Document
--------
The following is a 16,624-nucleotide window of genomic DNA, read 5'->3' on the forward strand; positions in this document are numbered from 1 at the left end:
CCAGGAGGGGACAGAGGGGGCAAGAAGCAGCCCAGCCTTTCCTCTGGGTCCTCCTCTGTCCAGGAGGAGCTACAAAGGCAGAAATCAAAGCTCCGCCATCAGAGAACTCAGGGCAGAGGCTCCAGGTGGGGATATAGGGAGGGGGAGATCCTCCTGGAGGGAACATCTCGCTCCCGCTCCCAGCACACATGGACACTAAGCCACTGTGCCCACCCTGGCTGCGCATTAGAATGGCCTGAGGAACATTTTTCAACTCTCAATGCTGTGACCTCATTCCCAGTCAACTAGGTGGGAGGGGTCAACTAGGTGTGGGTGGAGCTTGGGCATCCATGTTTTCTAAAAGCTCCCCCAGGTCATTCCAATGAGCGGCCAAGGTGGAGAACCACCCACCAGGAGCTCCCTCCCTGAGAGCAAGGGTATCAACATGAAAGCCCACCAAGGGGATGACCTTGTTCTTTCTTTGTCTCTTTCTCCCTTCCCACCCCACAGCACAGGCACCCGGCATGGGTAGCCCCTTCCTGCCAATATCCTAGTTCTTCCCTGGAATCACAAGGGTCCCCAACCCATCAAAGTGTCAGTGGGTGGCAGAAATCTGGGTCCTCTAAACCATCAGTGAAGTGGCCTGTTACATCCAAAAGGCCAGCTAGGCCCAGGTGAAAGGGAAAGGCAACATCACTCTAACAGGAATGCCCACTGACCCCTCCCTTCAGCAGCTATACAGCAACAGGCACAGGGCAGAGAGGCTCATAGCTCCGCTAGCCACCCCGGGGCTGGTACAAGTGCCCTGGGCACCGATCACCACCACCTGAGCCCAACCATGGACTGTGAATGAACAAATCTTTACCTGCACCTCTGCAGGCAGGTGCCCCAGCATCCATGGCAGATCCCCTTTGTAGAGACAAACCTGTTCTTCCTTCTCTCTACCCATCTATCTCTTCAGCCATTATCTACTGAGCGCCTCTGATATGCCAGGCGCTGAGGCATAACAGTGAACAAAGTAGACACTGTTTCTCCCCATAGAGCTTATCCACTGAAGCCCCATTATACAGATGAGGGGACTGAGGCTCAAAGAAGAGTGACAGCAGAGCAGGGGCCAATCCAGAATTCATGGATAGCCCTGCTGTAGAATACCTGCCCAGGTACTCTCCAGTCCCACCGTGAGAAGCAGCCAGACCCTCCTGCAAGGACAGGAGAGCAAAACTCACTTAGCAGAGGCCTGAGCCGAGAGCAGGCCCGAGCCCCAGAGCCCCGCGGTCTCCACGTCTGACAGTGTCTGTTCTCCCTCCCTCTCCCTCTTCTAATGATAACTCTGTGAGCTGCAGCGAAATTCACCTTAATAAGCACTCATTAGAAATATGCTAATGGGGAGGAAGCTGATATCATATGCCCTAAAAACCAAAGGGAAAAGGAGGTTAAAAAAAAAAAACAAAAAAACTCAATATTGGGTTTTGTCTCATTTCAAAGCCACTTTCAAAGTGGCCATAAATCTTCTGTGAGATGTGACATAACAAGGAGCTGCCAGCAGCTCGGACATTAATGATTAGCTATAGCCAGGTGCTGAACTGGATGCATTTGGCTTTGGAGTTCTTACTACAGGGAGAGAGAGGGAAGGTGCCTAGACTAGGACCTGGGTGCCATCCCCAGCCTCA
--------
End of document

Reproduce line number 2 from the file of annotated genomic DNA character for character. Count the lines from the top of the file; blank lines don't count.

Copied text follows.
CCAGGAGGGGACAGAGGGGGCAAGAAGCAGCCCAGCCTTTCCTCTGGGTCCTCCTCTGTCCAGGAGGAGCTACAAAGGCAGAAATCAAAGCTCCGCCATCAGAGAACTCAGGGCAGAGGCTCCAGGTGGGGATATAGGGAGGGGGAGATCCTCCTGGAGGGAACATCTCGCTCCCGCTCCCAGCACACATGGACACTAAGCCACTGTGCCCACCCTGGCTGCGCATTAGAATGGCCTGAGGAACATTTTTCAACTCTCAATGCTGTGACCTCATTCCCAGTCAACTAGGTGGGAGGGGTCAACTAGGTGTGGGTGGAGCTTGGGCATCCATGTTTTCTAAAAGCTCCCCCAGGTCATTCCAATGAGCGGCCAAGGTGGAGAACCACCCACCAGGAGCTCCCTCCCTGAGAGCAAGGGTATCAACATGAAAGCCCACCAAGGGGATGACCTTGTTCTTTCTTTGTCTCTTTCTCCCTTCCCACCCCACAGCACAGGCACCCGGCATGGGTAGCCCCTTCCTGCCAATATCCTAGTTCTTCCCTGGAATCACAAGGGTCCCCAACCCATCAAAGTGTCAGTGGGTGGCAGAAATCTGGGTCCTCTAAACCATCAGTGAAGTGGCCTGTTACATCCAAAAGGCCAGCTAGGCCCAGGTGAAAGGGAAAGGCAACATCACTCTAACAGGAATGCCCACTGACCCCTCCCTTCAGCAGCTATACAGCAACAGGCACAGGGCAGAGAGGCTCATAGCTCCGCTAGCCACCCCGGGGCTGGTACAAGTGCCCTGGGCACCGATCACCACCACCTGAGCCCAACCATGGACTGTGAATGAACAAATCTTTACCTGCACCTCTGCAGGCAGGTGCCCCAGCATCCATGGCAGATCCCCTTTGTAGAGACAAACCTGTTCTTCCTTCTCTCTACCCATCTATCTCTTCAGCCATTATCTACTGAGCGCCTCTGATATGCCAGGCGCTGAGGCATAACAGTGAACAAAGTAGACACTGTTTCTCCCCATAGAGCTTATCCACTGAAGCCCCATTATACAGATGAGGGGACTGAGGCTCAAAGAAGAGTGACAGCAGAGCAGGGGCCAATCCAGAATTCATGGATAGCCCTGCTGTAGAATACCTGCCCAGGTACTCTCCAGTCCCACCGTGAGAAGCAGCCAGACCCTCCTGCAAGGACAGGAGAGCAAAACTCACTTAGCAGAGGCCTGAGCCGAGAGCAGGCCCGAGCCCCAGAGCCCCGCGGTCTCCACGTCTGACAGTGTCTGTTCTCCCTCCCTCTCCCTCTTCTAATGATAACTCTGTGAGCTGCAGCGAAATTCACCTTAATAAGCACTCATTAGAAATATGCTAATGGGGAGGAAGCTGATATCATATGCCCTAAAAACCAAAGGGAAAAGGAGGTTAAAAAAAAAAAACAAAAAAACTCAATATTGGGTTTTGTCTCATTTCAAAGCCACTTTCAAAGTGGCCATAAATCTTCTGTGAGATGTGACATAACAAGGAGCTGCCAGCAGCTCGGACATTAATGATTAGCTATAGCCAGGTGCTGAACTGGATGCATTTGGCTTTGGAGTTCTTACTACAGGGAGAGAGAGGGAAGGTGCCTAGACTAGGACCTGGGTGCCATCCCCAGCCTCA